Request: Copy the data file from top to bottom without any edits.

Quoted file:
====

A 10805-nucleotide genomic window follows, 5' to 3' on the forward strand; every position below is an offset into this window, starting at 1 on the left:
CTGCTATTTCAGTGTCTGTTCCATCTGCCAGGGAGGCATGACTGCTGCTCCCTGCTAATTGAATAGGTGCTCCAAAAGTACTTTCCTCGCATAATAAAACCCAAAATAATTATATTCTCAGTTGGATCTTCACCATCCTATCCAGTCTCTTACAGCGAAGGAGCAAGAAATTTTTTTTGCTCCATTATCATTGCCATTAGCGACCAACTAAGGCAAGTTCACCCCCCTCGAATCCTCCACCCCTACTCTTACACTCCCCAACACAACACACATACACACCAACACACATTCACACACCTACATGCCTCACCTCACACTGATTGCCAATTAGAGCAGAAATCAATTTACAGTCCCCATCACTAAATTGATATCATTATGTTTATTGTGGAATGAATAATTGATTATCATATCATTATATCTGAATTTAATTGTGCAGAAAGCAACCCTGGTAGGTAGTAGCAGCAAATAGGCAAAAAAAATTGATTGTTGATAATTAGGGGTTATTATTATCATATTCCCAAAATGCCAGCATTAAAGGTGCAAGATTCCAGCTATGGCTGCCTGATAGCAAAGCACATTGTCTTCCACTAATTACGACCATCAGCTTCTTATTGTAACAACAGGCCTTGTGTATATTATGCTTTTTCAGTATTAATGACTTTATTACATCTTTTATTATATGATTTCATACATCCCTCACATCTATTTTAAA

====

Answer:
A 10805-nucleotide genomic window follows, 5' to 3' on the forward strand; every position below is an offset into this window, starting at 1 on the left:
CTGCTATTTCAGTGTCTGTTCCATCTGCCAGGGAGGCATGACTGCTGCTCCCTGCTAATTGAATAGGTGCTCCAAAAGTACTTTCCTCGCATAATAAAACCCAAAATAATTATATTCTCAGTTGGATCTTCACCATCCTATCCAGTCTCTTACAGCGAAGGAGCAAGAAATTTTTTTTGCTCCATTATCATTGCCATTAGCGACCAACTAAGGCAAGTTCACCCCCCTCGAATCCTCCACCCCTACTCTTACACTCCCCAACACAACACACATACACACCAACACACATTCACACACCTACATGCCTCACCTCACACTGATTGCCAATTAGAGCAGAAATCAATTTACAGTCCCCATCACTAAATTGATATCATTATGTTTATTGTGGAATGAATAATTGATTATCATATCATTATATCTGAATTTAATTGTGCAGAAAGCAACCCTGGTAGGTAGTAGCAGCAAATAGGCAAAAAAAATTGATTGTTGATAATTAGGGGTTATTATTATCATATTCCCAAAATGCCAGCATTAAAGGTGCAAGATTCCAGCTATGGCTGCCTGATAGCAAAGCACATTGTCTTCCACTAATTACGACCATCAGCTTCTTATTGTAACAACAGGCCTTGTGTATATTATGCTTTTTCAGTATTAATGACTTTATTACATCTTTTATTATATGATTTCATACATCCCTCACATCTATTTTAAA